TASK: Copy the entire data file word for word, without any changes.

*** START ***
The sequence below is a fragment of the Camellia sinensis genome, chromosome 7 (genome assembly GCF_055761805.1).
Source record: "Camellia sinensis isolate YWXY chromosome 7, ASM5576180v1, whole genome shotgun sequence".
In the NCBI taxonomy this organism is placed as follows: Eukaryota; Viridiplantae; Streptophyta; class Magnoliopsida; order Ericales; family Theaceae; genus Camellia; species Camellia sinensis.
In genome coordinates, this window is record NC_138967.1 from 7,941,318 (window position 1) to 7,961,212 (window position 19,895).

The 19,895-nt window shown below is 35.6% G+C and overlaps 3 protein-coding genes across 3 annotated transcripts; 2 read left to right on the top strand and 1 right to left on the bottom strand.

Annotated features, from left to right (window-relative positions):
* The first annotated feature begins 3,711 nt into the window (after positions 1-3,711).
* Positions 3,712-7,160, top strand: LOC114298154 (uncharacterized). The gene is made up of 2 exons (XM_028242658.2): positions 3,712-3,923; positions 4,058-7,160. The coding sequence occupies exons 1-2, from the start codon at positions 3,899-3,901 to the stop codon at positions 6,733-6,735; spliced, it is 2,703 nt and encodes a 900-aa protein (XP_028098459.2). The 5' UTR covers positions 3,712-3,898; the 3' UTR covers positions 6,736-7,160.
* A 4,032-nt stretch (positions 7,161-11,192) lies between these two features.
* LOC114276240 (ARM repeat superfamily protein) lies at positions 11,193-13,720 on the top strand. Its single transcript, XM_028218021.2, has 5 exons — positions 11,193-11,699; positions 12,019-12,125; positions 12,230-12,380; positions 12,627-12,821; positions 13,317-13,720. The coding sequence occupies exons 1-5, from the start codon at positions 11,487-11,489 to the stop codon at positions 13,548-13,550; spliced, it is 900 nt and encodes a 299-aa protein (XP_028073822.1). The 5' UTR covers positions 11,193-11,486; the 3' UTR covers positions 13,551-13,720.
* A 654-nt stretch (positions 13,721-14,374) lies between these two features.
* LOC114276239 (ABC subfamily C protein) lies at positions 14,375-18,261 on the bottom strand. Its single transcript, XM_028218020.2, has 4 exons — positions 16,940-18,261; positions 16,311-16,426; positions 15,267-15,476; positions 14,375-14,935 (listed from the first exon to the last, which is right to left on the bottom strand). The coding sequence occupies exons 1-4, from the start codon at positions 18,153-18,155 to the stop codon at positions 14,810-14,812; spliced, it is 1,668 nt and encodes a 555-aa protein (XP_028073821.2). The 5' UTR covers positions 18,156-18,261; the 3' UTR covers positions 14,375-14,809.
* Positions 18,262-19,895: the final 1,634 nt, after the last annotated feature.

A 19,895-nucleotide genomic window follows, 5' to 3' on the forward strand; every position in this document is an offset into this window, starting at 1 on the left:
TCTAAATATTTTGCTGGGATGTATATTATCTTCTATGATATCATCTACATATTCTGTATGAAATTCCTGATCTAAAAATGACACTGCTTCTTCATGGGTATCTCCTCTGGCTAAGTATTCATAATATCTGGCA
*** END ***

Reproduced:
The sequence below is a fragment of the Camellia sinensis genome, chromosome 7 (genome assembly GCF_055761805.1).
Source record: "Camellia sinensis isolate YWXY chromosome 7, ASM5576180v1, whole genome shotgun sequence".
In the NCBI taxonomy this organism is placed as follows: Eukaryota; Viridiplantae; Streptophyta; class Magnoliopsida; order Ericales; family Theaceae; genus Camellia; species Camellia sinensis.
In genome coordinates, this window is record NC_138967.1 from 7,941,318 (window position 1) to 7,961,212 (window position 19,895).

The 19,895-nt window shown below is 35.6% G+C and overlaps 3 protein-coding genes across 3 annotated transcripts; 2 read left to right on the top strand and 1 right to left on the bottom strand.

Annotated features, from left to right (window-relative positions):
* The first annotated feature begins 3,711 nt into the window (after positions 1-3,711).
* Positions 3,712-7,160, top strand: LOC114298154 (uncharacterized). The gene is made up of 2 exons (XM_028242658.2): positions 3,712-3,923; positions 4,058-7,160. The coding sequence occupies exons 1-2, from the start codon at positions 3,899-3,901 to the stop codon at positions 6,733-6,735; spliced, it is 2,703 nt and encodes a 900-aa protein (XP_028098459.2). The 5' UTR covers positions 3,712-3,898; the 3' UTR covers positions 6,736-7,160.
* A 4,032-nt stretch (positions 7,161-11,192) lies between these two features.
* LOC114276240 (ARM repeat superfamily protein) lies at positions 11,193-13,720 on the top strand. Its single transcript, XM_028218021.2, has 5 exons — positions 11,193-11,699; positions 12,019-12,125; positions 12,230-12,380; positions 12,627-12,821; positions 13,317-13,720. The coding sequence occupies exons 1-5, from the start codon at positions 11,487-11,489 to the stop codon at positions 13,548-13,550; spliced, it is 900 nt and encodes a 299-aa protein (XP_028073822.1). The 5' UTR covers positions 11,193-11,486; the 3' UTR covers positions 13,551-13,720.
* A 654-nt stretch (positions 13,721-14,374) lies between these two features.
* LOC114276239 (ABC subfamily C protein) lies at positions 14,375-18,261 on the bottom strand. Its single transcript, XM_028218020.2, has 4 exons — positions 16,940-18,261; positions 16,311-16,426; positions 15,267-15,476; positions 14,375-14,935 (listed from the first exon to the last, which is right to left on the bottom strand). The coding sequence occupies exons 1-4, from the start codon at positions 18,153-18,155 to the stop codon at positions 14,810-14,812; spliced, it is 1,668 nt and encodes a 555-aa protein (XP_028073821.2). The 5' UTR covers positions 18,156-18,261; the 3' UTR covers positions 14,375-14,809.
* Positions 18,262-19,895: the final 1,634 nt, after the last annotated feature.

A 19,895-nucleotide genomic window follows, 5' to 3' on the forward strand; every position in this document is an offset into this window, starting at 1 on the left:
TCTAAATATTTTGCTGGGATGTATATTATCTTCTATGATATCATCTACATATTCTGTATGAAATTCCTGATCTAAAAATGACACTGCTTCTTCATGGGTATCTCCTCTGGCTAAGTATTCATAATATCTGGCA